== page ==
This is a stay away game, but you want to follow pitchers like this for the future.


New York (AL) at Toronto (-125); Total: 8.5

The Yankees got very lucky to win Tuesday night’s game. A lineup built to do damage against Aaron Sanchez did very little and a lineup built to do damage against everybody failed to take advantage of Masahiro Tanaka’s wildness in the early innings. In this matchup, Michael Pineda goes against JA Happ. Pineda turned in a decent season last season, but the underlying numbers told more of a story. Pineda was 12-10 with a great K/BB rate and a 4.37 ERA, which we can attribute to a poor strand rate, but look deeper. He gave up a lot of hard-hit contact and gave up some home runs.

Houston hit three off of Pineda in his first win of the season, a game in which Collin McHugh was worse than he was. It’s all well and good that Pineda should post good K/BB rates again, but command is a problem area. Having poor command is not a way to have success at Rogers Centre against a lineup that feasts on mistakes. Toronto is off to a slow start, whether it’s from a bad start or a bad offensive performance. Is there value here because of it? There very well could be.

Of course, you have JA Happ on the other side, whose miraculous 11-start run with Ray Searage was enough to pick up a $36M deal. Happ is not a guy I’m high on, particularly back in the AL, where he has struggled over the course of his career. Toronto was confident enough in his improvements to bring him back, as he was there for parts of three seasons. If you take Happ for what he is, a starter with probably a 4.00 ERA and a slightly lower xFIP, then he’s probably worth a look here as a short favorite. Pineda has major blow-up potential against this lineup.


Cleveland at Tampa Bay (-110); Total: 7

With a fresh Cody Allen ready to go, Terry Francona let Corey Kluber throw 110 pitches on Tuesday night. It was the 110th pitch that was the deciding factor in the game. Logan Forsythe went yard and the Indians fell to 2-3 on the season. It’s important to realize that the Indians have three postponed games on the schedule already and two of them need to be made up. There hasn’t been a lot of consistency in their schedule and it shows from the lineup to the relievers.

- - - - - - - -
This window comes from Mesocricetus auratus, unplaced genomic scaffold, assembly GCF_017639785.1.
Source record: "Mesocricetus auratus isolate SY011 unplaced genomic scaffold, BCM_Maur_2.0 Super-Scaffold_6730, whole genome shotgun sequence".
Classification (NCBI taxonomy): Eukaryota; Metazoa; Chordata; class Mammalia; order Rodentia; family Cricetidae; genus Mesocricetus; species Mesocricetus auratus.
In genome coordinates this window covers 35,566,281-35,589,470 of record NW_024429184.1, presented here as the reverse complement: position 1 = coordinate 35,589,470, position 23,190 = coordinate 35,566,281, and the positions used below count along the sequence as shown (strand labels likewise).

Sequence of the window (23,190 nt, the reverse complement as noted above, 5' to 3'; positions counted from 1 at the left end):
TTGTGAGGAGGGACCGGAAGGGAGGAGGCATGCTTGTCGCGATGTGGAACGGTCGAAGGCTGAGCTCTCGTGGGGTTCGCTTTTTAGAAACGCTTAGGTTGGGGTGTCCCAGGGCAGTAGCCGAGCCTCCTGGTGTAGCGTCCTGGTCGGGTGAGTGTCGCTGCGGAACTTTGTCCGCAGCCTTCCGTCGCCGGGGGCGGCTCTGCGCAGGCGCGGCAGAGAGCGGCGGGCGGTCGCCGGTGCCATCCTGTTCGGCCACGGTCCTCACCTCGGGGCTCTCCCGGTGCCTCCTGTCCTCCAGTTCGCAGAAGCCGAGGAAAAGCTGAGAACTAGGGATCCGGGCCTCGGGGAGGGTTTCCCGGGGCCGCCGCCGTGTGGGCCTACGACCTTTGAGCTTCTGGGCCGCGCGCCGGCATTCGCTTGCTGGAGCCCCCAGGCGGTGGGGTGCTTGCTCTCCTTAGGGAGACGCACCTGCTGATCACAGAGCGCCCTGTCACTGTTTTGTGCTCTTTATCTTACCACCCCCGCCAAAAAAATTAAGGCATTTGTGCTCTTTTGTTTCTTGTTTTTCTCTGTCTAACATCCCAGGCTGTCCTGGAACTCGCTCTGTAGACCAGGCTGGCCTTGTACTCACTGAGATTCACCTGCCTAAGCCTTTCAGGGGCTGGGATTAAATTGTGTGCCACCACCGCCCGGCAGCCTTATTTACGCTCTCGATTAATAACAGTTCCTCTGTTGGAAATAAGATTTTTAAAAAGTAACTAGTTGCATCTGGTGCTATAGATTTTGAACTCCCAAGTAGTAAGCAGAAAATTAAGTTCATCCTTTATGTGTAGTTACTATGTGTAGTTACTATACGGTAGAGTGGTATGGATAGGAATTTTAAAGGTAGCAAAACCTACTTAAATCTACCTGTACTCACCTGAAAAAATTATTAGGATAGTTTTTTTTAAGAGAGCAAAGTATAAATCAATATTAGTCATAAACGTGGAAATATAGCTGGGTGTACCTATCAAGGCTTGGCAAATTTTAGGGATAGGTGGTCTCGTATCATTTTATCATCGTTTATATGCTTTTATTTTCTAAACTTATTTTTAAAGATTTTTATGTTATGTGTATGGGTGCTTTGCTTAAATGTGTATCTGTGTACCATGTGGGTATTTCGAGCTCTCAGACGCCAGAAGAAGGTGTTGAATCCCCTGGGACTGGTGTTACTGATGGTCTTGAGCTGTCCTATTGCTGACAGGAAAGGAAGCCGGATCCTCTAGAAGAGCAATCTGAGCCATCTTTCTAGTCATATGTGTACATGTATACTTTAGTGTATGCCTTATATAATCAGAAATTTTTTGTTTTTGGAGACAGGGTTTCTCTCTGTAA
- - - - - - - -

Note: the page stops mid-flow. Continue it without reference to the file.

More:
The last time Carlos Carrasco pitched in Tropicana Field, he worked 8.2 no-hit innings before Joey Butler robbed the Indians of history. That’s not predictive, but it is a not-so-fun fact for this Tribe fan. In any event, the Indians are a stay away team until further notice and I wouldn’t play against them either. The lack of consistency in the schedule means that anything can happen and it’s best to stay away from that.


Baltimore at Boston (-120); Total: 9

You know things are bad when Ubaldo Jimenez is getting market-moving money for a start at Fenway Park. That’s the case here as sharp players were unwilling to lay -135 or -140 on Joe Kelly. Jimenez was tremendous against the Minnesota Twins in his first outing, though we’ve found out that the Twins simply aren’t very good here at the outset of the season. Regardless, Jimenez is still capable of generating swings and misses. It’s the walks that hurt him and it always has been.

The Red Sox aren’t walking much this season. They rank 17th in BB%. They were 16th last season. Maybe it’s time to reconsider what we think of this Red Sox offense, which used to work a ton of walks. They’re putting a lot of balls in play now and are trying to generate offense with hits and dingers. Jimenez will give up the dingers, but, traditionally, he’s done a decent job with batting averages against because he throws so many pitches and keeps hitters off-stride.